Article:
High teacher expectations drive long-term student outcomes


When teachers have high expectations for students, those students do better in the long run – they are more likely to graduate from college, less likely to have teenage pregnancy, and less likely to receive public assistance as a child. than young adults.

That’s according to a new study released today by the Thomas B. Fordham Institute, a conservative think tank that promotes school choice and academic rigor. The study also found that high school teachers in charter or private schools are more likely than their counterparts in traditional public schools to expect their students to earn a college degree.

These findings are further evidence of the importance of teachers in students’ lives, and they also have implications for district policies regarding grading standards, homework, or even promotion from year to year. some of which have been softened during the COVID-19 pandemic.

“High expectations are a good thing,” said Seth Gershenson, professor of public policy at American University and author of the report. “Not only are they a good thing, charter schools have more of a good thing.”

Study examines schools in many sectors

The study analyzed nationally representative survey data from the 2002 Federal Longitudinal Study of Education and the 2009 Longitudinal High School Study, which track cohorts of 10th graders. over time. Every ELS student was assessed by at least two teachers who were asked, “How far do you expect this student to go?” »

There were more than 15,000 students in both surveys, although only about 500 were enrolled in a charter school, making charter estimates less precise than those of traditional public schools, a limitation of the study.

The study also controlled for school and student characteristics, including student race and gender, whether they receive special education services, family income, mother’s level of education, home language and standardized score in mathematics at the end of grade 9. This allowed the researchers to draw clearer comparisons between school districts, which tend to serve very different populations: private schools typically enroll students from higher-income families, while charters enroll fewer students. disabled than traditional public schools, for example.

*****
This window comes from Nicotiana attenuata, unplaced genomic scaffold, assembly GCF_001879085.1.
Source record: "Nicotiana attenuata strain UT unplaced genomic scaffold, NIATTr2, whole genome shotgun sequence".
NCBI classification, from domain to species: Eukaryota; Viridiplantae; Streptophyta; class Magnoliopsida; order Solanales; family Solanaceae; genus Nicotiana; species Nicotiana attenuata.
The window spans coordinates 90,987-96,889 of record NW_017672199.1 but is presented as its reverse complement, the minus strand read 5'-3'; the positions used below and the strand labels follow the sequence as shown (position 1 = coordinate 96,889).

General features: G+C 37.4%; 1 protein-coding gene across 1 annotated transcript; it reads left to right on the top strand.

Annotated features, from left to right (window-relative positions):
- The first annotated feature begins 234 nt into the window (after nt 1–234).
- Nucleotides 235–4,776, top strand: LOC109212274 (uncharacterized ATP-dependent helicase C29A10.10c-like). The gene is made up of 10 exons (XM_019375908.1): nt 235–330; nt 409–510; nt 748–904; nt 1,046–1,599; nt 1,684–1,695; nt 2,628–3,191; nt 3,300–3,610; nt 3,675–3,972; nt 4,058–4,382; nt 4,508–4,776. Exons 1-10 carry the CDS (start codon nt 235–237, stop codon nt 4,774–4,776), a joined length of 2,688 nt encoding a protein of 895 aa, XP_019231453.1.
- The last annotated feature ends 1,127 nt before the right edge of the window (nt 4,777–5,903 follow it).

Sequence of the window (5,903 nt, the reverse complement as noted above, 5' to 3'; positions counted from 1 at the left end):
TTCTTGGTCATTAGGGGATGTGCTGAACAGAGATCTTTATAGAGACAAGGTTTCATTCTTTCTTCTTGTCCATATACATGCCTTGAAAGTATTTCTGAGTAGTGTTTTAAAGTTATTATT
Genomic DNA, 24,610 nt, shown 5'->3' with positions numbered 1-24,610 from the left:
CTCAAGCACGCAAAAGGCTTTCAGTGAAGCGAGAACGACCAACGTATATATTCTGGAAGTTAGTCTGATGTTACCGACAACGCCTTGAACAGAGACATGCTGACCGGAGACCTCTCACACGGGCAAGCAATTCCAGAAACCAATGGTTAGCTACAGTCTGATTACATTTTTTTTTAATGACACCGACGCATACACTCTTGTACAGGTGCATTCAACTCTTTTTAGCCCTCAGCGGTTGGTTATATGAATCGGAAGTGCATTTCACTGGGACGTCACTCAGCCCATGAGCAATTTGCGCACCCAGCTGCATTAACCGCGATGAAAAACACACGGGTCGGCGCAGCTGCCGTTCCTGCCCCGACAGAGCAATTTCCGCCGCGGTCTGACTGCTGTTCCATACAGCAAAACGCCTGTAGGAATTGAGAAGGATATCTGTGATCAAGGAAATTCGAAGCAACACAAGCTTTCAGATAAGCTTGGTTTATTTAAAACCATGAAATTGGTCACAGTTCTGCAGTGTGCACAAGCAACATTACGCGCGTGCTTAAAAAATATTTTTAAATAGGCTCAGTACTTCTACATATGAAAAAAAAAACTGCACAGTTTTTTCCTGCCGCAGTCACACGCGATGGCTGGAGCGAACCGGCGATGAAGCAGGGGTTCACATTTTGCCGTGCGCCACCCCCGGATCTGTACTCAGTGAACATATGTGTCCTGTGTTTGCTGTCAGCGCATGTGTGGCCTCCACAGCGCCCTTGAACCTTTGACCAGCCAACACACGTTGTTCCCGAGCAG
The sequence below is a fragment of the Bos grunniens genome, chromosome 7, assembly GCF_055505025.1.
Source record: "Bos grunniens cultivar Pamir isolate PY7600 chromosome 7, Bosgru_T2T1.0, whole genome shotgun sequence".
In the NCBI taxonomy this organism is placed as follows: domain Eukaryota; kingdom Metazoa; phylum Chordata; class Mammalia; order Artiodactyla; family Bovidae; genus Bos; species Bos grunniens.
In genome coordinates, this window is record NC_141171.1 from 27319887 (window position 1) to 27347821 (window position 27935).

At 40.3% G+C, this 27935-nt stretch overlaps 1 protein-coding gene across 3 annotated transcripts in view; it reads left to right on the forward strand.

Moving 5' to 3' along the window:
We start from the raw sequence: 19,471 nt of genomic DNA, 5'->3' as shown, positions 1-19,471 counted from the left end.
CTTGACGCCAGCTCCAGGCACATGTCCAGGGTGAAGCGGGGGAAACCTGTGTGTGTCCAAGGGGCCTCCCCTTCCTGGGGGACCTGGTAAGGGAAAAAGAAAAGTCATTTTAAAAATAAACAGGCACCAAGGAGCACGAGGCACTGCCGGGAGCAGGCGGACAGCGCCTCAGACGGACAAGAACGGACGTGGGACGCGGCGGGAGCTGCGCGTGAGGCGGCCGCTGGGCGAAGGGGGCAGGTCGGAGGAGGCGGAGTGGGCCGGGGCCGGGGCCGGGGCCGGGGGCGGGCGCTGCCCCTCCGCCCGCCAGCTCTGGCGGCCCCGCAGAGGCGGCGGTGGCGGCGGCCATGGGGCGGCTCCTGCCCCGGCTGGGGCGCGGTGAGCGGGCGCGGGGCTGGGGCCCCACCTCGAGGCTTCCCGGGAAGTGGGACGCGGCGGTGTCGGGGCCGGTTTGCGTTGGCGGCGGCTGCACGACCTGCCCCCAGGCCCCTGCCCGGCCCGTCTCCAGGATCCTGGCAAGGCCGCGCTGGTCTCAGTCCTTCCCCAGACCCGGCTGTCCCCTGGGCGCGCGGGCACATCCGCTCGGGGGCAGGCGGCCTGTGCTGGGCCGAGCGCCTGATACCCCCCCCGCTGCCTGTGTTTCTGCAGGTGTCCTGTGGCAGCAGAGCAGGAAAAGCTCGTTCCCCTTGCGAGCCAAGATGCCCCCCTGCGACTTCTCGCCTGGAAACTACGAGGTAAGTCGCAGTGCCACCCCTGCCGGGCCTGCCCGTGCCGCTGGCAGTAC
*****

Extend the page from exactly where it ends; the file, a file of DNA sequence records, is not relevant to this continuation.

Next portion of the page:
Without accounting for these characteristics, the study found that teachers in traditional public high schools expected just under half of their students to earn a four-year college degree. Teachers in private schools expected about 80% of their students to obtain such degrees, and in charter schools there was a considerable difference between the beliefs of math and English teachers – 63% of chartered math teachers believed their students would graduate from college, compared to 53% of chartered English teachers.

After adjusting for student and school characteristics, the study found that private school’s advantage over traditional public schools fell by about a third, which Gershenson attributed to the removal of the disparity in household income between school districts. However, the gap between the expectations of teachers in charter schools and traditional public schools actually increased after these adjustments.

Charter and private school teachers were also more likely than traditional public school teachers to be overly optimistic about their students’ chances of success.

“In general, teachers are optimistic, in that they expect more students to graduate from college than they actually do,” Gershenson said. “It’s OK, it’s actually more than OK, it’s good. This optimism in the form of high expectations improves results.

And students in charter and private schools are more likely than their district counterparts to believe their teachers think all students can succeed, the study found.

Teacher expectations matter a lot, regardless of school type